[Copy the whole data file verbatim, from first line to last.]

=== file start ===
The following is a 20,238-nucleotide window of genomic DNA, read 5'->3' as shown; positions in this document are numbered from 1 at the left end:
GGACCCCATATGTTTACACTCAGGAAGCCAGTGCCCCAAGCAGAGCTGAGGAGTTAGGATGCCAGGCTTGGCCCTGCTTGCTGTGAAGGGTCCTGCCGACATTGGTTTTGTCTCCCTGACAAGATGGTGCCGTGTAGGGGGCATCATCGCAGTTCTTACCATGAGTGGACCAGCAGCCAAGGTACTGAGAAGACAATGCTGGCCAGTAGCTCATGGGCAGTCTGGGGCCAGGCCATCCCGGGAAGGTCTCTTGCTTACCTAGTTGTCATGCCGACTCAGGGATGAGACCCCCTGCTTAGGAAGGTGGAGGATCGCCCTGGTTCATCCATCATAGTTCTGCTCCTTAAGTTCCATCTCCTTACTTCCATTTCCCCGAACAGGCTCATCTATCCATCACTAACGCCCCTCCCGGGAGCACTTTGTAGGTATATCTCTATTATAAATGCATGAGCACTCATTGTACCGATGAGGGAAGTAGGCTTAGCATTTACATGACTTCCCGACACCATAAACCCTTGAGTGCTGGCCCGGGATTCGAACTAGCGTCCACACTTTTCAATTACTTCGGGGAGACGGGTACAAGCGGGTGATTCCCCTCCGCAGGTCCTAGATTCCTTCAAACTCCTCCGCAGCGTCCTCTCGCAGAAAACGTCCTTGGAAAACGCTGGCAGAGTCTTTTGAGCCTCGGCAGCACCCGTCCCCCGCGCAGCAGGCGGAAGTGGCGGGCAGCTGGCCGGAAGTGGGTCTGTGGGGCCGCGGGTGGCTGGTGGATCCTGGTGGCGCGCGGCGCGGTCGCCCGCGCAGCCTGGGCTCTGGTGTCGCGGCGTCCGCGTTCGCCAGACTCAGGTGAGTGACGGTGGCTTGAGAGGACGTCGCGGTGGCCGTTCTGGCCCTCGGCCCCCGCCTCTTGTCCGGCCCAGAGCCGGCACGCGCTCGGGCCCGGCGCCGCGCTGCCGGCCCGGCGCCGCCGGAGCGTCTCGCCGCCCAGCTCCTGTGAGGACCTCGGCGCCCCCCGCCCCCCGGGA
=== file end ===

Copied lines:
The following is a 20,238-nucleotide window of genomic DNA, read 5'->3' as shown; positions in this document are numbered from 1 at the left end:
GGACCCCATATGTTTACACTCAGGAAGCCAGTGCCCCAAGCAGAGCTGAGGAGTTAGGATGCCAGGCTTGGCCCTGCTTGCTGTGAAGGGTCCTGCCGACATTGGTTTTGTCTCCCTGACAAGATGGTGCCGTGTAGGGGGCATCATCGCAGTTCTTACCATGAGTGGACCAGCAGCCAAGGTACTGAGAAGACAATGCTGGCCAGTAGCTCATGGGCAGTCTGGGGCCAGGCCATCCCGGGAAGGTCTCTTGCTTACCTAGTTGTCATGCCGACTCAGGGATGAGACCCCCTGCTTAGGAAGGTGGAGGATCGCCCTGGTTCATCCATCATAGTTCTGCTCCTTAAGTTCCATCTCCTTACTTCCATTTCCCCGAACAGGCTCATCTATCCATCACTAACGCCCCTCCCGGGAGCACTTTGTAGGTATATCTCTATTATAAATGCATGAGCACTCATTGTACCGATGAGGGAAGTAGGCTTAGCATTTACATGACTTCCCGACACCATAAACCCTTGAGTGCTGGCCCGGGATTCGAACTAGCGTCCACACTTTTCAATTACTTCGGGGAGACGGGTACAAGCGGGTGATTCCCCTCCGCAGGTCCTAGATTCCTTCAAACTCCTCCGCAGCGTCCTCTCGCAGAAAACGTCCTTGGAAAACGCTGGCAGAGTCTTTTGAGCCTCGGCAGCACCCGTCCCCCGCGCAGCAGGCGGAAGTGGCGGGCAGCTGGCCGGAAGTGGGTCTGTGGGGCCGCGGGTGGCTGGTGGATCCTGGTGGCGCGCGGCGCGGTCGCCCGCGCAGCCTGGGCTCTGGTGTCGCGGCGTCCGCGTTCGCCAGACTCAGGTGAGTGACGGTGGCTTGAGAGGACGTCGCGGTGGCCGTTCTGGCCCTCGGCCCCCGCCTCTTGTCCGGCCCAGAGCCGGCACGCGCTCGGGCCCGGCGCCGCGCTGCCGGCCCGGCGCCGCCGGAGCGTCTCGCCGCCCAGCTCCTGTGAGGACCTCGGCGCCCCCCGCCCCCCGGGA